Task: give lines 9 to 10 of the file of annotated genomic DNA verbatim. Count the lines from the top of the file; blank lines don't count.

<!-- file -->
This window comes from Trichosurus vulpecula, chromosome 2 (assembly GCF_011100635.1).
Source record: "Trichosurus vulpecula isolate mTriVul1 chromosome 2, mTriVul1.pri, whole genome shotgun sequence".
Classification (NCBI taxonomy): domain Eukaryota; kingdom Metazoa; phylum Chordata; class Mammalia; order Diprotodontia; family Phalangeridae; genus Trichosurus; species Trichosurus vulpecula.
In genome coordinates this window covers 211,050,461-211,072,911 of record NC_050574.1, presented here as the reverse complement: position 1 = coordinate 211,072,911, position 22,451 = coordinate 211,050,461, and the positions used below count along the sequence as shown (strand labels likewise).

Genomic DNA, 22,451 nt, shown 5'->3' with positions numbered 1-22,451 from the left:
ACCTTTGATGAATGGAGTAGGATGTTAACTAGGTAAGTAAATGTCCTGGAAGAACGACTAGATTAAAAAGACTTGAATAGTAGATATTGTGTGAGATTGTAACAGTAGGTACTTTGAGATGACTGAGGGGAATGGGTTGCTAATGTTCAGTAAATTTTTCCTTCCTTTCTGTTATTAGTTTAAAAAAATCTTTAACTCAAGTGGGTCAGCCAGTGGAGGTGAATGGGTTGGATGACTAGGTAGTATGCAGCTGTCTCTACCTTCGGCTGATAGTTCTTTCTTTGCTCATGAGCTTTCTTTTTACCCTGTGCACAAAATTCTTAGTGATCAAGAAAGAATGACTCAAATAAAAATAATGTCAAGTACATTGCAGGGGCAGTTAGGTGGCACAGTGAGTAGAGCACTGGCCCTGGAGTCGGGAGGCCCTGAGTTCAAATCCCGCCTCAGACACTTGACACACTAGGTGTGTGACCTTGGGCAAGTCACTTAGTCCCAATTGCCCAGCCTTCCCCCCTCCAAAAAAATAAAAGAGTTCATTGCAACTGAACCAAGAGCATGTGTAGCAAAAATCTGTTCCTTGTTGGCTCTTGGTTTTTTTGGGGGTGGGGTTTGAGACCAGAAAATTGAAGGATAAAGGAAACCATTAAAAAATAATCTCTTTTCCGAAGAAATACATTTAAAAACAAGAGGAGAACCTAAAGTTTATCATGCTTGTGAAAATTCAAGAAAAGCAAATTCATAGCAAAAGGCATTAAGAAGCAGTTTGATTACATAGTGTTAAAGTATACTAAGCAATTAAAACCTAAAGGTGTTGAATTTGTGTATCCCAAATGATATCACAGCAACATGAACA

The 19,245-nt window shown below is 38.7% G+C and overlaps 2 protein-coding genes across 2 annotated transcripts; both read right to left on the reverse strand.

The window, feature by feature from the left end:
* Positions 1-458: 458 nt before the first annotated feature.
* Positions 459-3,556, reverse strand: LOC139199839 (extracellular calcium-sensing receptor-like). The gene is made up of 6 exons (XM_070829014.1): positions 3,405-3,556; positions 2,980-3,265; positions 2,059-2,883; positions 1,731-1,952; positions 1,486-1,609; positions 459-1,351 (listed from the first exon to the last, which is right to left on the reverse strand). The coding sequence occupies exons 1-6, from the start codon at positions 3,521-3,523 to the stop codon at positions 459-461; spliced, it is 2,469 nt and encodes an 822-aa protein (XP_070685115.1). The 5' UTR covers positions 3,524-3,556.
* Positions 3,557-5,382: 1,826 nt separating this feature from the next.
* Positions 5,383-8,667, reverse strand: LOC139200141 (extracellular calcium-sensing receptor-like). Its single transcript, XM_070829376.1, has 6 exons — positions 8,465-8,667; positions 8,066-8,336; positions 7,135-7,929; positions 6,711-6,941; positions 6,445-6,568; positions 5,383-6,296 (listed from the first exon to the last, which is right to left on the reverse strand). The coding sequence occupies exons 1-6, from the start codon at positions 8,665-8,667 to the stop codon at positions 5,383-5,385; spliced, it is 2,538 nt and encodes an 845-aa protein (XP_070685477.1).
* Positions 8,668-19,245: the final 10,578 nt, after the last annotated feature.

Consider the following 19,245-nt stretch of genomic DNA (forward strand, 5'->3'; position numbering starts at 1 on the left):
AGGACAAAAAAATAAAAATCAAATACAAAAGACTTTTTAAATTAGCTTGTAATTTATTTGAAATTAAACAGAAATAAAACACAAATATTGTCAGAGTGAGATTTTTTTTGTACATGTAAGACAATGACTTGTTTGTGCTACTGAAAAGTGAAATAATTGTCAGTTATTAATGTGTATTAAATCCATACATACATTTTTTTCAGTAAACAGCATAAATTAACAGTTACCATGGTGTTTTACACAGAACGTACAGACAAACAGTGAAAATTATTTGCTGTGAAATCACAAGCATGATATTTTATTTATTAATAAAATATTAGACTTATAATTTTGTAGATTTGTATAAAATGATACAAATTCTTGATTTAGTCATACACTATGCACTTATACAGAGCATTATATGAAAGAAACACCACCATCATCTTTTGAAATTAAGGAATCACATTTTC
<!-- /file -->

* Positions 1-458: 458 nt before the first annotated feature.
* Positions 459-3,556, reverse strand: LOC139199839 (extracellular calcium-sensing receptor-like). The gene is made up of 6 exons (XM_070829014.1): positions 3,405-3,556; positions 2,980-3,265; positions 2,059-2,883; positions 1,731-1,952; positions 1,486-1,609; positions 459-1,351 (listed from the first exon to the last, which is right to left on the reverse strand). The coding sequence occupies exons 1-6, from the start codon at positions 3,521-3,523 to the stop codon at positions 459-461; spliced, it is 2,469 nt and encodes an 822-aa protein (XP_070685115.1). The 5' UTR covers positions 3,524-3,556.